Sometimes events can shape our lives in ways we never imagined. Such was the case with Barbara Karpinski, professor of psychology and education, when her eight-year-old daughter Susan died of leukemia in 1984.
â€śAfter she passed, I didnâ€™t know what to do with myself,â€ť says Karpinski, who had quit college in her freshman year to get married and have children. She later decided to take one course at County College of Morris (CCM).
â€śI told my professor that if I got an A I would continue with my schooling,â€ť she recalls. She did, and went on to earn an associate degree in social work. From there, she went to Rutgers University to earn a bachelorâ€™s degree and masterâ€™s degree.
While at Rutgers, she taught classes at CCM.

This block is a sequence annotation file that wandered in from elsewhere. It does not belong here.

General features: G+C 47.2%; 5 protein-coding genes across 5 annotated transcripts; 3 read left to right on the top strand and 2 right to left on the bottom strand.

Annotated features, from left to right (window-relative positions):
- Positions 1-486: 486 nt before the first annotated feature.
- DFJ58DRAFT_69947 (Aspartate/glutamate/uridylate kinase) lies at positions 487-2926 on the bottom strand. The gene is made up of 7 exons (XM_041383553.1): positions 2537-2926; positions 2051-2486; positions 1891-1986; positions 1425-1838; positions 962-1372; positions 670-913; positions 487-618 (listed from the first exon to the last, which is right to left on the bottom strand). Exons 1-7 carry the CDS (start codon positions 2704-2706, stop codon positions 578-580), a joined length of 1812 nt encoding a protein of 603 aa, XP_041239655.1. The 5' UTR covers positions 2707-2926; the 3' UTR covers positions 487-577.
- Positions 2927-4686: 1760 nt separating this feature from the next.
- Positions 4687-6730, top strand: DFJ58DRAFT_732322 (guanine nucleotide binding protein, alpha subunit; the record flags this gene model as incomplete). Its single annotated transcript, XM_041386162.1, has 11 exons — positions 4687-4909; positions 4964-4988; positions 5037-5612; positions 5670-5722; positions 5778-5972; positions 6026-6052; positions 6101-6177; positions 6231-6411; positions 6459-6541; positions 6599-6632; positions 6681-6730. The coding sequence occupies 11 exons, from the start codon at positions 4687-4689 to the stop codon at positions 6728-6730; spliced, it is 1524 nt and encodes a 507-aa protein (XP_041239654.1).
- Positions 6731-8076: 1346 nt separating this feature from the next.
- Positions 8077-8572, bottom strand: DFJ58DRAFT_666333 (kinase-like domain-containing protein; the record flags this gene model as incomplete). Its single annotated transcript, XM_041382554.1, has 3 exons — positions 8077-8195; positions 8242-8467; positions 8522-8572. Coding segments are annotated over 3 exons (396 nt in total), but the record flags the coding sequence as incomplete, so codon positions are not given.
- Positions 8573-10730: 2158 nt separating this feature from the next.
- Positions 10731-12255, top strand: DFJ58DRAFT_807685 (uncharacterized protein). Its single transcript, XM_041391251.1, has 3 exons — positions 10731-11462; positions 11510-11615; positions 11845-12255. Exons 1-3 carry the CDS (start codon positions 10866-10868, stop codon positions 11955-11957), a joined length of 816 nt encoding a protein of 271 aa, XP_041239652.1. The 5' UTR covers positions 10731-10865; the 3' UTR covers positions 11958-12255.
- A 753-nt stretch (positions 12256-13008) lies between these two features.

â€śBy 1991, when I was full-time, CCM offered me the opportunity to start an early childhood program,â€ť she says. â€śI was in my forties. I knew little about it. It was a rather new thing making it academic.â€ť She researched the subject by visiting daycare centers and public schools. She joined the National Association for the Education of Young Children, a group that gave her the education and support to put the early childhood curriculum together. The final program she created, with help from her CCM colleagues, began as a certificate and evolved into a two-year degree.
â€śEarly intervention is important because by the time a child is three, enough damage can be done that they may not learn to their full potential,â€ť she says. â€śSince I had a little girl who died so young, I did this in her honor. Rich or poor, we love our children and want the best for them.â€ť
In reflecting on the program, she adds, â€śMy CCM teachers were the ones who encouraged me to do this. I had no idea I was able to do such a thing. I was in my forties when I attended CCM. The lesson learned was that youâ€™re never too old to make a change in your life and reach for something you wished you could have done.â€ť